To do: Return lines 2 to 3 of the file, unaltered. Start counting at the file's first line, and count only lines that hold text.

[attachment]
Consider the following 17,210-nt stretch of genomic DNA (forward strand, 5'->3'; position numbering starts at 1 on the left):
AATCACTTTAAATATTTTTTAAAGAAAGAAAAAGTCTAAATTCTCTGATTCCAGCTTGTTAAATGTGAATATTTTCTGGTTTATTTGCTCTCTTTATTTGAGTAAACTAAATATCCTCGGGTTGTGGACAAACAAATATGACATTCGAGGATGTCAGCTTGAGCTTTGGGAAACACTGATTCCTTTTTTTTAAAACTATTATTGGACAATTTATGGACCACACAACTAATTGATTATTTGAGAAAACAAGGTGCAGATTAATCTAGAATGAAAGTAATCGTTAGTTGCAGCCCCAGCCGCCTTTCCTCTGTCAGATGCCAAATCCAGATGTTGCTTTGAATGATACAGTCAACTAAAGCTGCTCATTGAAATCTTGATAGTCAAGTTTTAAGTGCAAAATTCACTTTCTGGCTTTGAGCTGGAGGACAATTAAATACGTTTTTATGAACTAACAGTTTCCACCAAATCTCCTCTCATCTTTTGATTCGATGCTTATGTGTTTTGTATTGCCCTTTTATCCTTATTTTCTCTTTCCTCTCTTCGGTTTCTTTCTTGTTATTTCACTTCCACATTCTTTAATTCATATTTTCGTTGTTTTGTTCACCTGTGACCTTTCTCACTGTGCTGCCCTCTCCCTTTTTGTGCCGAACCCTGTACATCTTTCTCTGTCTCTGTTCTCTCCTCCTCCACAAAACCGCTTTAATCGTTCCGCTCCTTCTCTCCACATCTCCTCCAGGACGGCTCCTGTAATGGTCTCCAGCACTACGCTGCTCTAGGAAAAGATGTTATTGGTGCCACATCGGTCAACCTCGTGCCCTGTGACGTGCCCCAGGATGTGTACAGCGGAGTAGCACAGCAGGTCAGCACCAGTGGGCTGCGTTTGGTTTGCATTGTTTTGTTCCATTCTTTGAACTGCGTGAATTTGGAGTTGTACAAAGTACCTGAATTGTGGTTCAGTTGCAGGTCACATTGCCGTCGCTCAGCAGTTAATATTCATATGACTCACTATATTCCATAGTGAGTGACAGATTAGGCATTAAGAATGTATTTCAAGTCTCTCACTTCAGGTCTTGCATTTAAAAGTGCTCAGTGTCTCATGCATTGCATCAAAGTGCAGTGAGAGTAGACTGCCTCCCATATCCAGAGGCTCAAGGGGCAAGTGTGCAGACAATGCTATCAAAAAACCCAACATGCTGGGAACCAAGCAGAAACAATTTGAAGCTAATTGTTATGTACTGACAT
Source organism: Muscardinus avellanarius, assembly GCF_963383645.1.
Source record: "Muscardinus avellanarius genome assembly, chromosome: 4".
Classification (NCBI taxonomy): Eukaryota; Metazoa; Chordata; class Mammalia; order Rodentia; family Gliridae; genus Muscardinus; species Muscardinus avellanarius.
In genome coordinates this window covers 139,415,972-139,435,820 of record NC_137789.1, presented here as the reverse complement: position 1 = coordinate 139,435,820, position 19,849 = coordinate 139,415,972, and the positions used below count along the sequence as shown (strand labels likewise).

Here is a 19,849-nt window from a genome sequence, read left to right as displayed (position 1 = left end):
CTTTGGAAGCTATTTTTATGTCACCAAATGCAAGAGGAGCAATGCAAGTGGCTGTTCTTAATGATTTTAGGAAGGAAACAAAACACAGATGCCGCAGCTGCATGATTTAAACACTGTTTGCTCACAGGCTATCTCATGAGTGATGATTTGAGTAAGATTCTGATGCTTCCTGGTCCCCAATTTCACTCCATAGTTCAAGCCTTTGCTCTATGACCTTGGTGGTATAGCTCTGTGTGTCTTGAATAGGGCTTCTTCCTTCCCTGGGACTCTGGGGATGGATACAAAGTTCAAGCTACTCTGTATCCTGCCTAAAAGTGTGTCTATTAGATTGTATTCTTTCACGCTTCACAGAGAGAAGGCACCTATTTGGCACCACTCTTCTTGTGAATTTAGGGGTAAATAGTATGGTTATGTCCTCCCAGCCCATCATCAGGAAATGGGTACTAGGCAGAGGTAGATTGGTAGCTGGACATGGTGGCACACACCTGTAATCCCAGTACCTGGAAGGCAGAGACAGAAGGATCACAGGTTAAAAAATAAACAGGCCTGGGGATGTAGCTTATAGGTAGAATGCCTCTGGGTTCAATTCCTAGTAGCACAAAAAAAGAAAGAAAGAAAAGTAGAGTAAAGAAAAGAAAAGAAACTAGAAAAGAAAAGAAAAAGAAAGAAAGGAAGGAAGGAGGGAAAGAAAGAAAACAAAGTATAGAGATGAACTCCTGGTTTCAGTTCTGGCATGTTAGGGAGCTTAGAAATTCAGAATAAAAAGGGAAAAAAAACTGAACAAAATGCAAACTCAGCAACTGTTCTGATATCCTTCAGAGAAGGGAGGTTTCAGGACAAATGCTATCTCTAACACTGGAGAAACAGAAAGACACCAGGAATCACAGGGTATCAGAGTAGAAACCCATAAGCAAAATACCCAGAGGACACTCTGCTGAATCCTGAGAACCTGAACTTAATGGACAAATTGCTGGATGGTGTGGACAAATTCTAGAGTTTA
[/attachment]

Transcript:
AATCACTTTAAATATTTTTTAAAGAAAGAAAAAGTCTAAATTCTCTGATTCCAGCTTGTTAAATGTGAATATTTTCTGGTTTATTTGCTCTCTTTATTTGAGTAAACTAAATATCCTCGGGTTGTGGACAAACAAATATGACATTCGAGGATGTCAGCTTGAGCTTTGGGAAACACTGATTCCTTTTTTTTAAAACTATTATTGGACAATTTATGGACCACACAACTAATTGATTATTTGAGAAAACAAGGTGCAGATTAATCTAGAATGAAAGTAATCGTTAGTTGCAGCCCCAGCCGCCTTTCCTCTGTCAGATGCCAAATCCAGATGTTGCTTTGAATGATACAGTCAACTAAAGCTGCTCATTGAAATCTTGATAGTCAAGTTTTAAGTGCAAAATTCACTTTCTGGCTTTGAGCTGGAGGACAATTAAATACGTTTTTATGAACTAACAGTTTCCACCAAATCTCCTCTCATCTTTTGATTCGATGCTTATGTGTTTTGTATTGCCCTTTTATCCTTATTTTCTCTTTCCTCTCTTCGGTTTCTTTCTTGTTATTTCACTTCCACATTCTTTAATTCATATTTTCGTTGTTTTGTTCACCTGTGACCTTTCTCACTGTGCTGCCCTCTCCCTTTTTGTGCCGAACCCTGTACATCTTTCTCTGTCTCTGTTCTCTCCTCCTCCACAAAACCGCTTTAATCGTTCCGCTCCTTCTCTCCACATCTCCTCCAGGACGGCTCCTGTAATGGTCTCCAGCACTACGCTGCTCTAGGAAAAGATGTTATTGGTGCCACATCGGTCAACCTCGTGCCCTGTGACGTGCCCCAGGATGTGTACAGCGGAGTAGCACAGCAGGTCAGCACCAGTGGGCTGCGTTTGGTTTGCATTGTTTTGTTCCATTCTTTGAACTGCGTGAATTTGGAGTTGTACAAAGTACCTGAATTGTGGTTCAGTTGCAGGTCACATTGCCGTCGCTCAGCAGTTAATATTCATATGACTCACTATATTCCATAGTGAGTGACAGATTAGGCATTAAGAATGTATTTCAAGTCTCTCACTTCAGGTCTTGCATTTAAAAGTGCTCAGTGTCTCATGCATTGCATCAAAGTGCAGTGAGAGTAGACTGCCTCCCATATCCAGAGGCTCAAGGGGCAAGTGTGCAGACAATGCTATCAAAAAACCCAACATGCTGGGAACCAAGCAGAAACAATTTGAAGCTAATTGTTATGTACTGACAT
Source organism: Muscardinus avellanarius, assembly GCF_963383645.1.